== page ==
Length of stay: 1 day
Visited: May 2021
Located along the southern shore of Georgian Bay between Collingwood and Thornbury, Craigleith Provincial Park is situated on fractured oil shale plates. It is a relatively small park and is famous for its spring and fall offshore fishing. While the park itself doesn’t offer many activities, there are a number of trails and other provincial parks located nearby.
K’s aunt and uncle, P & K, recently bought a house in Collingwood and invited us to visit. Since restrictions have been gradually easing here in Ontario, for the Victoria Day long weekend we decided to take them up on their offer. It was a rather drab and dreary day outside, but we weren’t going to let it rain on our parade. We planned to spend the day driving around Collingwood and the surrounding area to check out the local attractions. But first we had to stop to pick up doughnuts at Nicky’s Doughnuts & Ice Cream, which is reputed to make the best fresh handmade doughnuts in the area. Priorities.
After exploring around Blue Mountain Village, we drove to Craigleith to stop and eat our doughnuts. We pulled into the park at around 11:30a.m and by this time it had stopped drizzling.
The ground was no longer wet, so we walked through the empty campground to get down to the shore. Even though the park has officially opened for the season (except for camping), it still felt like it was closed. Picnic tables were still stacked on top of each other and only one of the washrooms was open.
We found a spot along the rocks to sit down and eat our doughnuts while overlooking the water. It was neat to see the rock ledge in the water and how steeply it falls. I guess this explains why this beach is not generally used for swimming.
We then walked through the eastern side of the park to check out the day-use area and explore more along the shoreline. Apparently the fossils at Craigleith date back 450 million years when this area was once covered by a salt water sea. During this period, the continental plates were closer together and located much further to the south, putting the Craigleith area close to the equator. The warm and shallow water made a great living environment for small invertebrates that fed in the mud bottom. In this region, shallow seas that became landlocked as water levels fell made for excellent fossilization conditions. Over the years, the processes of erosion through wind, rain and waves have exposed many of the fossils at Craigleith. During our walk along the shore, we sifted through some of the loose shale searching for fossils.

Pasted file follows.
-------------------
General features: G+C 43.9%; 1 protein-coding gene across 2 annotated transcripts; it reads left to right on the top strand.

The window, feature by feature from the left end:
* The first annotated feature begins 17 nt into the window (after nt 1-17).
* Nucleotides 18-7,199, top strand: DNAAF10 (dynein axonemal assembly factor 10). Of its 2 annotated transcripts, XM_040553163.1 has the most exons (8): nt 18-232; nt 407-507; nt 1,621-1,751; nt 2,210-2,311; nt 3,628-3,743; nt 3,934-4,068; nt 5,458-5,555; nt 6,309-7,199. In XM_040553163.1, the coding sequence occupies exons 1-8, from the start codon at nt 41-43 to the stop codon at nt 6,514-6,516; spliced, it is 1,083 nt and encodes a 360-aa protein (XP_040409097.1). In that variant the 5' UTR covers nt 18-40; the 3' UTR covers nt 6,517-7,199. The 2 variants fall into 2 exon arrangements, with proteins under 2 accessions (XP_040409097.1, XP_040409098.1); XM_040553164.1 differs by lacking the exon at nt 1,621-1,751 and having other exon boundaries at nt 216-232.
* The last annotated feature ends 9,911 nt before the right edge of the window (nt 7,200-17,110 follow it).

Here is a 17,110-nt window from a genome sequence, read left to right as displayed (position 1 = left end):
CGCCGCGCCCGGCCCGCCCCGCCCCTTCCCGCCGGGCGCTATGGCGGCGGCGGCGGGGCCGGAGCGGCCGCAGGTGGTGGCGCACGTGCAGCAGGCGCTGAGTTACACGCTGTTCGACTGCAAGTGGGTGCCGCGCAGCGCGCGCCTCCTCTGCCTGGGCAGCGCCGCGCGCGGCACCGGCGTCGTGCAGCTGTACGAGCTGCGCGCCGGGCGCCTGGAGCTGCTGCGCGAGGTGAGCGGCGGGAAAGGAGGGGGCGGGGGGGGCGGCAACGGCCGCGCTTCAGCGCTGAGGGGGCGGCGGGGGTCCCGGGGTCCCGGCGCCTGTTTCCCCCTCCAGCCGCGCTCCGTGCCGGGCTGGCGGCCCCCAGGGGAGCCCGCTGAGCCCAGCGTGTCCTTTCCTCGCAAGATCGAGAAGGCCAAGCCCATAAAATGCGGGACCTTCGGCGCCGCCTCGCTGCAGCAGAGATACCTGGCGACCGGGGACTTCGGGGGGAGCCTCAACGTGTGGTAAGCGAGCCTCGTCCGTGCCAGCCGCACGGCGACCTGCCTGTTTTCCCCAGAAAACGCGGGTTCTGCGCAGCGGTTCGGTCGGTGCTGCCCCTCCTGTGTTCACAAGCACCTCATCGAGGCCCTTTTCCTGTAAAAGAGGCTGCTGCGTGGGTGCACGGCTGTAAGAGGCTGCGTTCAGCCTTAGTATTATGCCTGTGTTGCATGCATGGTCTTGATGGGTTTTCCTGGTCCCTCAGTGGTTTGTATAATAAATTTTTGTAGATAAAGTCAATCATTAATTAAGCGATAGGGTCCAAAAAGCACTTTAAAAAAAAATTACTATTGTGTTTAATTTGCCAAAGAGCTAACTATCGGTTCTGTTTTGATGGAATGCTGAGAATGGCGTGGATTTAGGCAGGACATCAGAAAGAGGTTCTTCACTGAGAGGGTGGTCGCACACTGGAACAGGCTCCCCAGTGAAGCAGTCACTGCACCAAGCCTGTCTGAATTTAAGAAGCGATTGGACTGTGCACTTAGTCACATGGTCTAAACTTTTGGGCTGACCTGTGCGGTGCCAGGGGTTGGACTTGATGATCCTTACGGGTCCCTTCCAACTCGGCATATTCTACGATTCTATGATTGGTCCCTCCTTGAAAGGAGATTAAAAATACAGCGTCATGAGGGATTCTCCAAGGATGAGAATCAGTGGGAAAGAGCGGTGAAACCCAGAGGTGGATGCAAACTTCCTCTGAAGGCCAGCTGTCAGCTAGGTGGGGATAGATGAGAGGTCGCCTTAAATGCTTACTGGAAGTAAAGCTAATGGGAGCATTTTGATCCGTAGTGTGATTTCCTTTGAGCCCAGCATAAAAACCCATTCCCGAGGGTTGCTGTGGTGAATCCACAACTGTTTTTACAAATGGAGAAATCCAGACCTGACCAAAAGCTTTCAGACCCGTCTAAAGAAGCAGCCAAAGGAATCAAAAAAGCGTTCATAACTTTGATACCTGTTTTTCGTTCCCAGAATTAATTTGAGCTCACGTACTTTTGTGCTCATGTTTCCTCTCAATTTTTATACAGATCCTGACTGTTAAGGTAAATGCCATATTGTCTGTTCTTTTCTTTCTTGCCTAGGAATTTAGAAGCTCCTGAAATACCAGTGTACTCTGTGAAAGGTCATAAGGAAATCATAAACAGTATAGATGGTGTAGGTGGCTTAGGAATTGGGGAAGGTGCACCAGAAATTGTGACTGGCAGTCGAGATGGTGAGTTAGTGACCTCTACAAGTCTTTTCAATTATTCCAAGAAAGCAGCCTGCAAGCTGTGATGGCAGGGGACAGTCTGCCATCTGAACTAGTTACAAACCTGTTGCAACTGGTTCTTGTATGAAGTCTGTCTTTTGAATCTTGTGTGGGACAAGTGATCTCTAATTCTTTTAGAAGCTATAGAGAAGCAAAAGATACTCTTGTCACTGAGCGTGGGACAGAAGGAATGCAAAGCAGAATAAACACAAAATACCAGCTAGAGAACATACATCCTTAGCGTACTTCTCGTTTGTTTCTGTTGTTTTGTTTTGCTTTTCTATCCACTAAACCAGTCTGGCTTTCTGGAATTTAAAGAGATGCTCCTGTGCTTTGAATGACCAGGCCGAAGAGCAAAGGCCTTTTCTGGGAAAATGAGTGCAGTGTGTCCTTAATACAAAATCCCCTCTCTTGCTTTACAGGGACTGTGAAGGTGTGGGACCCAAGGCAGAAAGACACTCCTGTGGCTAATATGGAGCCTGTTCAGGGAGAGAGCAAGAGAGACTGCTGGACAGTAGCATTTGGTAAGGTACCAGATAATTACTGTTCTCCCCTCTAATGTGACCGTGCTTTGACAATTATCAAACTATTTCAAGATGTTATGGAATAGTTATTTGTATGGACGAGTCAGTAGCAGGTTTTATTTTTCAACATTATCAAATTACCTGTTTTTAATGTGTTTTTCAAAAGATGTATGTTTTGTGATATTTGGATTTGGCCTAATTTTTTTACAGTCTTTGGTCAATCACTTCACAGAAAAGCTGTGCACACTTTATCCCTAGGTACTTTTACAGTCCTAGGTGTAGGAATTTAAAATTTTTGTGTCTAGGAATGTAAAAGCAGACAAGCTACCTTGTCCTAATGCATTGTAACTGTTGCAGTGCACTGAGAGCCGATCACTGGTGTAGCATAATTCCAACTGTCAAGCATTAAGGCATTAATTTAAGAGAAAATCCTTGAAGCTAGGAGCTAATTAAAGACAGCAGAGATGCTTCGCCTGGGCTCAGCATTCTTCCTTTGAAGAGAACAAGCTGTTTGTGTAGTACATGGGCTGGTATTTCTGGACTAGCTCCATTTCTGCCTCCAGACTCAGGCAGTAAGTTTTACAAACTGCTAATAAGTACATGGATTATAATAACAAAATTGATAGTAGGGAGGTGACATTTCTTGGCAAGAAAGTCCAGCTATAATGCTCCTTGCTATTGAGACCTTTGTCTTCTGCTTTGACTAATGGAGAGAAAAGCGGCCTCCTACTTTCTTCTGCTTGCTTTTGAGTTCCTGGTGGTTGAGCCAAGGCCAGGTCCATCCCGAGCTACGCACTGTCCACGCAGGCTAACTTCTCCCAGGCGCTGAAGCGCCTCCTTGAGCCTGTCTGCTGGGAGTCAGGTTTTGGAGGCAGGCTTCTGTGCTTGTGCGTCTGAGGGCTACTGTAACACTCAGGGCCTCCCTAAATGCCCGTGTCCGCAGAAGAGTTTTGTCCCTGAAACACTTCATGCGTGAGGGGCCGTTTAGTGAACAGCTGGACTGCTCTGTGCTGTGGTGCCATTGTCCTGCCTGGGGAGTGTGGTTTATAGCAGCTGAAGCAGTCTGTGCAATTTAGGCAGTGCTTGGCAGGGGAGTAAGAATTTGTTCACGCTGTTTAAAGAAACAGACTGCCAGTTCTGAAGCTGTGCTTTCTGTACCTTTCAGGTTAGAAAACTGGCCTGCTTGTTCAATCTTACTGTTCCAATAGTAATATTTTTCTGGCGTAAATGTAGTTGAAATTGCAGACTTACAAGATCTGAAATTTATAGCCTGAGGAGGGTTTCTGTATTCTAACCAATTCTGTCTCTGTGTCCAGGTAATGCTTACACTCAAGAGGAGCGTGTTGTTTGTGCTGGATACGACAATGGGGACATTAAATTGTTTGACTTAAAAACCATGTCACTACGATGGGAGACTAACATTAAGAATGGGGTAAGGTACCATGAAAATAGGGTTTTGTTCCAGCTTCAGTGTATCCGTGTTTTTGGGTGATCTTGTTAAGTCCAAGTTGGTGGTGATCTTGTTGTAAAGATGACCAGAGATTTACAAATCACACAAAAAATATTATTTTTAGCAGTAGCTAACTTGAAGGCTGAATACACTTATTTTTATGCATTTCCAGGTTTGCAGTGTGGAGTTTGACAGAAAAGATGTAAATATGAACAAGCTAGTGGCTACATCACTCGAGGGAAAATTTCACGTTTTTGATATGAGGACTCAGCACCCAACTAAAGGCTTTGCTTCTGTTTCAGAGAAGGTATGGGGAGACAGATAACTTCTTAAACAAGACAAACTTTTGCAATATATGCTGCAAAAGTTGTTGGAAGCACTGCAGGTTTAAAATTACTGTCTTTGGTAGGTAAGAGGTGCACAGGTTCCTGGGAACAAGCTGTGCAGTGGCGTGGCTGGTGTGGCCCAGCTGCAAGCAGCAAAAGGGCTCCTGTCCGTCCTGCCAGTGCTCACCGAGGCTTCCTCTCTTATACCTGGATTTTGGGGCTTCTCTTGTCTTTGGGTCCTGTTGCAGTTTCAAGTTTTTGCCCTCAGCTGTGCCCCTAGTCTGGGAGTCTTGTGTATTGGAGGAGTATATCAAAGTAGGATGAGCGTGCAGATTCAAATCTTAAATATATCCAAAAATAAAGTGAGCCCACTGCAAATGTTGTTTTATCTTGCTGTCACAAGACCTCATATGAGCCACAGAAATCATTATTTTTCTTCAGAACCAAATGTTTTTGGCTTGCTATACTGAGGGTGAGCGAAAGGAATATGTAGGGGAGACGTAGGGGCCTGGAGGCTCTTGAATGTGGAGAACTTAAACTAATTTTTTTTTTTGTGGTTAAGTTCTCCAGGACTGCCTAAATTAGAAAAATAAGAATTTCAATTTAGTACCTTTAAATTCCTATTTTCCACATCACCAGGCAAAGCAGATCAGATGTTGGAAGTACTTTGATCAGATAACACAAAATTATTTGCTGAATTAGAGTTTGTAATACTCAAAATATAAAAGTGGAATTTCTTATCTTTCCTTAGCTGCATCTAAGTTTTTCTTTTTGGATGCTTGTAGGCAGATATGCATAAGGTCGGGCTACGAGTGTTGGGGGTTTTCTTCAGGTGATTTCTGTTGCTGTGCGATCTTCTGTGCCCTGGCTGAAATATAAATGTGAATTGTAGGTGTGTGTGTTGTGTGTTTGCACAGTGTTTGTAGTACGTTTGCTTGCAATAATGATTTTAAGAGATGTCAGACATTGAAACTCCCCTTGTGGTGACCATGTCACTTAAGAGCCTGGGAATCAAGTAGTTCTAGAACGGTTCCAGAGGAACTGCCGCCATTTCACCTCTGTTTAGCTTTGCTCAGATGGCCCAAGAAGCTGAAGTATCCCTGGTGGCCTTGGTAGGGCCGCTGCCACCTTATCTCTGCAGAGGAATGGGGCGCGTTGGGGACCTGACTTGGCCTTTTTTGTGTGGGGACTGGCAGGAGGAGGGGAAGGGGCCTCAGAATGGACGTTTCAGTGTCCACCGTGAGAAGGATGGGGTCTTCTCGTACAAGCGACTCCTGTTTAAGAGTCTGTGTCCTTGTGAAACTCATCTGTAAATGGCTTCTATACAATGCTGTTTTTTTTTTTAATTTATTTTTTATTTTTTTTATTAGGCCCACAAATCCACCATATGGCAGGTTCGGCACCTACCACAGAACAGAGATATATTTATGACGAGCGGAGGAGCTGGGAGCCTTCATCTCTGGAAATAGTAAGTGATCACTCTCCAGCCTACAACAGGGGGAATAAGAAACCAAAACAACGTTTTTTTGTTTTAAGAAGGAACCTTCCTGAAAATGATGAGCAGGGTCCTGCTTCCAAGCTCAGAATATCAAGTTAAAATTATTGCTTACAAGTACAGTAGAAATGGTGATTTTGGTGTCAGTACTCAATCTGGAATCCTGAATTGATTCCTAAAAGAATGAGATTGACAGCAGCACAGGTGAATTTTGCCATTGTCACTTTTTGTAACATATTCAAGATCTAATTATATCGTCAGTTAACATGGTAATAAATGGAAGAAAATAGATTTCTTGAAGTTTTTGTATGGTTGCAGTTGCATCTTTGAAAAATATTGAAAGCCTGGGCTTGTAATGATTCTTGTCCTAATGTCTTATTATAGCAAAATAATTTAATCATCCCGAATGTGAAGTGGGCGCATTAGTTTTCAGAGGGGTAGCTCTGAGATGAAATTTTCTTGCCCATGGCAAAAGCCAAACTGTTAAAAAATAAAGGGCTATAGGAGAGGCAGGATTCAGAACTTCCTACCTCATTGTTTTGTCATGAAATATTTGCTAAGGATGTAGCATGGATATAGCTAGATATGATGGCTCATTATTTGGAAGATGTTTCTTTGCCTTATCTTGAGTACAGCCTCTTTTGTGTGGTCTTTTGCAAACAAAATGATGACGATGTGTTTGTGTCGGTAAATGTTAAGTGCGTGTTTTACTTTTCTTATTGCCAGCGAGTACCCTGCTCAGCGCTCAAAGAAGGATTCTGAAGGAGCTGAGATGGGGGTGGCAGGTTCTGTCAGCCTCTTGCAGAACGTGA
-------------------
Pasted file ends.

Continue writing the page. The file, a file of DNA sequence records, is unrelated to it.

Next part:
There is also a plaque on the eastern edge of the park that explains more about the Craigleith Shale Oil Works. Back in 1859, a plant was built here to obtain oil through the treatment of local bituminous shales. The process involved the destructive distillation of fragmented shale into crude oil. The enterprise was short-lived and stopped in 1863 due to its inefficiencies, especially after the discoveries of “free” oil at Petrolia and Oil Springs near Sarnia.
We turned around and walked to the western edge of the park. Along the way we passed another plaque that tells of the sinking of the “Mary Ward”, a steamer which ran aground on Milligan’s Reef, two kilometres off Craigleith’s shore on November 24, 1872. The first lifeboat safely reached ashore. But when the wind shifted later in the evening as a storm approached, the rescue operation was halted and one of the other lifeboats capsized and all passengers drowned. When the storm died down, the Captain of the boat and Lighthouse keeper along with three local fishermen, rowed out to the Mary Ward and rescued the remaining passengers. The rocky shoals that can be seen from the shores of Craigleith are the graveyard of the remains of the Mary Ward.
We continued our stroll through the campground, admiring all the lilac bushes. The road out here was in rough shape, but seemed like worth the effort as the sites, especially along the shore, were nice.
Once we reached the edge of the park, we turned around and walked back to the parking lot. By this time the wrapped up our visit to Craigleith, the clouds were starting to clear. We hopped back in the car and continued our day trip around the Blue Mountains area.
My progress on the Ontario Parks Challenge can be found here